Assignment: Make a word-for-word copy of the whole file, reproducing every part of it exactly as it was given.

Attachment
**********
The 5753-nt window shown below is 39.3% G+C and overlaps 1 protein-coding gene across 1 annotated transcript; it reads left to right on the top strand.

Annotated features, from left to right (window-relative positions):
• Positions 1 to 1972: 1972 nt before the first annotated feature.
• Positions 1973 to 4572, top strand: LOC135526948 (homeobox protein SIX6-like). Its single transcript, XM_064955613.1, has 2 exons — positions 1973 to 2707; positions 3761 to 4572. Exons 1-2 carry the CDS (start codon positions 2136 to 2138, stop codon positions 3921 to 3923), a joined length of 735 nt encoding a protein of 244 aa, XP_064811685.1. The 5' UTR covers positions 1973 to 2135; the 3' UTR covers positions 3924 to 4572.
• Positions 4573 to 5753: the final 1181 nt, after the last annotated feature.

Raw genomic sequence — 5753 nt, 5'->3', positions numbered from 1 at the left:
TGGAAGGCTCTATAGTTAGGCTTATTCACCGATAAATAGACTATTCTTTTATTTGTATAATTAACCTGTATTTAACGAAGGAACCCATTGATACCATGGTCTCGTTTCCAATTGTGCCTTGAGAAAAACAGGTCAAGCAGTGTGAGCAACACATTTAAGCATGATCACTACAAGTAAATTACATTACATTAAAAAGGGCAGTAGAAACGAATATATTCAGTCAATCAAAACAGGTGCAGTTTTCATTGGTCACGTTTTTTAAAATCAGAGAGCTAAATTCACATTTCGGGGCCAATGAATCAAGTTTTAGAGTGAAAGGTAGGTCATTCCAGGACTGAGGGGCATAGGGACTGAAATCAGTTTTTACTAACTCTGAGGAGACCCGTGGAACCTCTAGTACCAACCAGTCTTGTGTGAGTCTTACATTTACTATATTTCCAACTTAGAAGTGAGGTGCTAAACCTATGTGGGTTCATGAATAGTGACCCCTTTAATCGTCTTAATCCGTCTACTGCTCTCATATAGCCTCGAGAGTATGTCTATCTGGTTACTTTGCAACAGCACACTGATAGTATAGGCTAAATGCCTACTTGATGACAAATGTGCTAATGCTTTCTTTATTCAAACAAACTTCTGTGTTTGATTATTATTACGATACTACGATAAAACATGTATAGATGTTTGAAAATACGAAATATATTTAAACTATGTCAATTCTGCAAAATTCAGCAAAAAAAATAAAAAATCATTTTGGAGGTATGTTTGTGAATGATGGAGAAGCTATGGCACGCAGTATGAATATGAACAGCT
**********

The 5753-nt window shown below is 39.3% G+C and overlaps 1 protein-coding gene across 1 annotated transcript; it reads left to right on the top strand.

Annotated features, from left to right (window-relative positions):
• Positions 1 to 1972: 1972 nt before the first annotated feature.
• Positions 1973 to 4572, top strand: LOC135526948 (homeobox protein SIX6-like). Its single transcript, XM_064955613.1, has 2 exons — positions 1973 to 2707; positions 3761 to 4572. Exons 1-2 carry the CDS (start codon positions 2136 to 2138, stop codon positions 3921 to 3923), a joined length of 735 nt encoding a protein of 244 aa, XP_064811685.1. The 5' UTR covers positions 1973 to 2135; the 3' UTR covers positions 3924 to 4572.
• Positions 4573 to 5753: the final 1181 nt, after the last annotated feature.

Raw genomic sequence — 5753 nt, 5'->3', positions numbered from 1 at the left:
TGGAAGGCTCTATAGTTAGGCTTATTCACCGATAAATAGACTATTCTTTTATTTGTATAATTAACCTGTATTTAACGAAGGAACCCATTGATACCATGGTCTCGTTTCCAATTGTGCCTTGAGAAAAACAGGTCAAGCAGTGTGAGCAACACATTTAAGCATGATCACTACAAGTAAATTACATTACATTAAAAAGGGCAGTAGAAACGAATATATTCAGTCAATCAAAACAGGTGCAGTTTTCATTGGTCACGTTTTTTAAAATCAGAGAGCTAAATTCACATTTCGGGGCCAATGAATCAAGTTTTAGAGTGAAAGGTAGGTCATTCCAGGACTGAGGGGCATAGGGACTGAAATCAGTTTTTACTAACTCTGAGGAGACCCGTGGAACCTCTAGTACCAACCAGTCTTGTGTGAGTCTTACATTTACTATATTTCCAACTTAGAAGTGAGGTGCTAAACCTATGTGGGTTCATGAATAGTGACCCCTTTAATCGTCTTAATCCGTCTACTGCTCTCATATAGCCTCGAGAGTATGTCTATCTGGTTACTTTGCAACAGCACACTGATAGTATAGGCTAAATGCCTACTTGATGACAAATGTGCTAATGCTTTCTTTATTCAAACAAACTTCTGTGTTTGATTATTATTACGATACTACGATAAAACATGTATAGATGTTTGAAAATACGAAATATATTTAAACTATGTCAATTCTGCAAAATTCAGCAAAAAAAATAAAAAATCATTTTGGAGGTATGTTTGTGAATGATGGAGAAGCTATGGCACGCAGTATGAATATGAACAGCT